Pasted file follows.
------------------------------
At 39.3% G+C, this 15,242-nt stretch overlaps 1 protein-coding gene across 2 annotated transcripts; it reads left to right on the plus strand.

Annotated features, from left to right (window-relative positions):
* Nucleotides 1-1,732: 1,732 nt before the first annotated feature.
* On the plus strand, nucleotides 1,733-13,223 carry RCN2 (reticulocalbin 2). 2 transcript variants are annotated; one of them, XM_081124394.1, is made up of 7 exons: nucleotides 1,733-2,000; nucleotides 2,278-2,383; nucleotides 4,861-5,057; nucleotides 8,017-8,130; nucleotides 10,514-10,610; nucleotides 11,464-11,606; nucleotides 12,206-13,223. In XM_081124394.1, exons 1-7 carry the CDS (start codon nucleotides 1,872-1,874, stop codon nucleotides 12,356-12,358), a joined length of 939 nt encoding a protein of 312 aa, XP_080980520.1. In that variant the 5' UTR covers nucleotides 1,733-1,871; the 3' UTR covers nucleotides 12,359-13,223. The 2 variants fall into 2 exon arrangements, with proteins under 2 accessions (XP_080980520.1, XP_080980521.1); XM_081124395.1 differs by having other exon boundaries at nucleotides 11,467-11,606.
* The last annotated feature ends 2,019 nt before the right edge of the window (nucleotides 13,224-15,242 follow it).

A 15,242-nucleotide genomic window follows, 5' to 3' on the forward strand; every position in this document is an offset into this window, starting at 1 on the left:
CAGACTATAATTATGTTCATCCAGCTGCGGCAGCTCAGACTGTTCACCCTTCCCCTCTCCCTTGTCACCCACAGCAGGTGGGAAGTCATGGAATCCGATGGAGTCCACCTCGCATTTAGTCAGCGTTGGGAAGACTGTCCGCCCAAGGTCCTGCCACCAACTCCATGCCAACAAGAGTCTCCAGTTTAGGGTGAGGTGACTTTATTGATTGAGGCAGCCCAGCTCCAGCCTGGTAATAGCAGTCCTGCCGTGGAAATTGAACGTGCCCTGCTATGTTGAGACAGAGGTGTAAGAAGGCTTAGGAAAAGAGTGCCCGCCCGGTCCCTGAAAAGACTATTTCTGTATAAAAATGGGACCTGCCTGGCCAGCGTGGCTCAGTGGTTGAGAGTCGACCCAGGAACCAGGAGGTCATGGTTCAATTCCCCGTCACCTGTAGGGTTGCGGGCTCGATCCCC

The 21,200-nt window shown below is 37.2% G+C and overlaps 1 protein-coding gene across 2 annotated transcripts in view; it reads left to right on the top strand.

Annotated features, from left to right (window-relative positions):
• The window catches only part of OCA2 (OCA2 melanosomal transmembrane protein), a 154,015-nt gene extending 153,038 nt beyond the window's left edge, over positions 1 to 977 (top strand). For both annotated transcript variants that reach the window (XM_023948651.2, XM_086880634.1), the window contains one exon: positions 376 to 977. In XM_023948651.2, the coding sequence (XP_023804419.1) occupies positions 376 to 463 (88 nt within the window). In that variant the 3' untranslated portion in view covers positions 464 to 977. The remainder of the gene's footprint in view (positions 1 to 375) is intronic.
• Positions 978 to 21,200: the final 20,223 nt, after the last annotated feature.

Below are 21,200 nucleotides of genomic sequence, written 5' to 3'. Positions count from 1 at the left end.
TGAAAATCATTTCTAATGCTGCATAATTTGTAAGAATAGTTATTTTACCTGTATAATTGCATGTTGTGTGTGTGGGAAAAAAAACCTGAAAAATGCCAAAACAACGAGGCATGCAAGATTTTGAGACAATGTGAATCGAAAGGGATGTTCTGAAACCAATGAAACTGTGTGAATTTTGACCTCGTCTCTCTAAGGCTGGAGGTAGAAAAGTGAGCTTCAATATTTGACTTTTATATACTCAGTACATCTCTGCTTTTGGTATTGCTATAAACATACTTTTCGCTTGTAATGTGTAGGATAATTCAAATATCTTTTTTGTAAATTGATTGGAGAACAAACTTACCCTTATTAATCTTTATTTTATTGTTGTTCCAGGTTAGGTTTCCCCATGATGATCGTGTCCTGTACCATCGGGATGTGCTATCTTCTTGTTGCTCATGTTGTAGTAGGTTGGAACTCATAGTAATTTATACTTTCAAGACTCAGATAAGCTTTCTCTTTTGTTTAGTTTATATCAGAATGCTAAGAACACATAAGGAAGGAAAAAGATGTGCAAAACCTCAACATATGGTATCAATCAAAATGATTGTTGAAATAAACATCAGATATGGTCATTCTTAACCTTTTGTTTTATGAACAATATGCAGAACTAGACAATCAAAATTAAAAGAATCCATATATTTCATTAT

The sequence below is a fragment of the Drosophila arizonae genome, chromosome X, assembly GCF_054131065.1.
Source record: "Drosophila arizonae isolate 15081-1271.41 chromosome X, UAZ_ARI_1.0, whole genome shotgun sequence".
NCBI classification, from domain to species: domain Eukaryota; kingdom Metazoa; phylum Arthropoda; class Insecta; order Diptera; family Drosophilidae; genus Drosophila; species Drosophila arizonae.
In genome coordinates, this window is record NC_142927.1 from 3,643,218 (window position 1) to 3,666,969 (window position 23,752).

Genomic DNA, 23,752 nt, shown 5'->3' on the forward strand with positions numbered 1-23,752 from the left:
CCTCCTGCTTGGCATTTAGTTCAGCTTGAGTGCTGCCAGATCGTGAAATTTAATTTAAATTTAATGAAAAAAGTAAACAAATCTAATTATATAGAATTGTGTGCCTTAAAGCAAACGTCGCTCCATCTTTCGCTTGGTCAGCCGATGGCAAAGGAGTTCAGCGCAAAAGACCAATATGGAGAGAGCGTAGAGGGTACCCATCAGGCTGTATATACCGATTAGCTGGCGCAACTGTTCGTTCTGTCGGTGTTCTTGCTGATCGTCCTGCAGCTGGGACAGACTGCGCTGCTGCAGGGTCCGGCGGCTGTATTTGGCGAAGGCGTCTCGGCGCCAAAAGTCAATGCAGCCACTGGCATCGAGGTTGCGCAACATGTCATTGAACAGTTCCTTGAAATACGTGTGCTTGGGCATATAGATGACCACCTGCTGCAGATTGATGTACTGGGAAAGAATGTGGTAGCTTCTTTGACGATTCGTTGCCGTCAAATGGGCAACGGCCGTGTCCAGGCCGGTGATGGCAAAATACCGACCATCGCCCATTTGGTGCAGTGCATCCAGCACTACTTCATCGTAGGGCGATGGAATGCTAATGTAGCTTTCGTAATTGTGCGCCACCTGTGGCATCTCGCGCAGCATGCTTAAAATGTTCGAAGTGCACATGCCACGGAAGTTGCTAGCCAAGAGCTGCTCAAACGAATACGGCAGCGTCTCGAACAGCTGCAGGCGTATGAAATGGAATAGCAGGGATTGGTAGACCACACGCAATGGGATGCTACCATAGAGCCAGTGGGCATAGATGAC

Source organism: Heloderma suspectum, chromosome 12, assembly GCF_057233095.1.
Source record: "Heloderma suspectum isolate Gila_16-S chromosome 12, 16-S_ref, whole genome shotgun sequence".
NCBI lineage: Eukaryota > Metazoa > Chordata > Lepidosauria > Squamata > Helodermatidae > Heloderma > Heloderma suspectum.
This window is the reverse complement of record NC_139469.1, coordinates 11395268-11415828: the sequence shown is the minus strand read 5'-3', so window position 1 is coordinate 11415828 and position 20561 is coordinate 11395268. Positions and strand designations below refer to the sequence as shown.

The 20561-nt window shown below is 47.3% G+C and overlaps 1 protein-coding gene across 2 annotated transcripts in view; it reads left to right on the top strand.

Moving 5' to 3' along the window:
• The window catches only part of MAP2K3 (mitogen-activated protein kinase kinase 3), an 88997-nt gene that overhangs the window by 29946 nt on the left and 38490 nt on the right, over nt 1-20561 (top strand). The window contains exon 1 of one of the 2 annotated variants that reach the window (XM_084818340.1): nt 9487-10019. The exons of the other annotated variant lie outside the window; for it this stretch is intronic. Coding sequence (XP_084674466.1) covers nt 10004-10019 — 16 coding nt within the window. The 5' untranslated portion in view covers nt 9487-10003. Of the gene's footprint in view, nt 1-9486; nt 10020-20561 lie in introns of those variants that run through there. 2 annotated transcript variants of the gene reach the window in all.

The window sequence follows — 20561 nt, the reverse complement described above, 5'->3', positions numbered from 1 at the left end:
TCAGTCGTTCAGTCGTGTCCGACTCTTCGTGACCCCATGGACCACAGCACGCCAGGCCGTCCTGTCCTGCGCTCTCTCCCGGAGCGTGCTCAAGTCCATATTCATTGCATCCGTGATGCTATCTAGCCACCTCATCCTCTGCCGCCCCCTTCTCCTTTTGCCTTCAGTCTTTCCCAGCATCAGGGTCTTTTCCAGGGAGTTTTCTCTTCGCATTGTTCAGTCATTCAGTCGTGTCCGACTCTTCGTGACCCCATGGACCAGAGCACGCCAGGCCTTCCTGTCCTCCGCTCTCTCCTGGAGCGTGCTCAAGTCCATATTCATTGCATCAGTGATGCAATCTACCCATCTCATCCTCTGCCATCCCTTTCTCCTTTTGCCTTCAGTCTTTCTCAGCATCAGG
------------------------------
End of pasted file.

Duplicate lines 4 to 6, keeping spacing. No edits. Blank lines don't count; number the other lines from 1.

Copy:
* On the plus strand, nucleotides 1,733-13,223 carry RCN2 (reticulocalbin 2). 2 transcript variants are annotated; one of them, XM_081124394.1, is made up of 7 exons: nucleotides 1,733-2,000; nucleotides 2,278-2,383; nucleotides 4,861-5,057; nucleotides 8,017-8,130; nucleotides 10,514-10,610; nucleotides 11,464-11,606; nucleotides 12,206-13,223. In XM_081124394.1, exons 1-7 carry the CDS (start codon nucleotides 1,872-1,874, stop codon nucleotides 12,356-12,358), a joined length of 939 nt encoding a protein of 312 aa, XP_080980520.1. In that variant the 5' UTR covers nucleotides 1,733-1,871; the 3' UTR covers nucleotides 12,359-13,223. The 2 variants fall into 2 exon arrangements, with proteins under 2 accessions (XP_080980520.1, XP_080980521.1); XM_081124395.1 differs by having other exon boundaries at nucleotides 11,467-11,606.
* The last annotated feature ends 2,019 nt before the right edge of the window (nucleotides 13,224-15,242 follow it).

A 15,242-nucleotide genomic window follows, 5' to 3' on the forward strand; every position in this document is an offset into this window, starting at 1 on the left: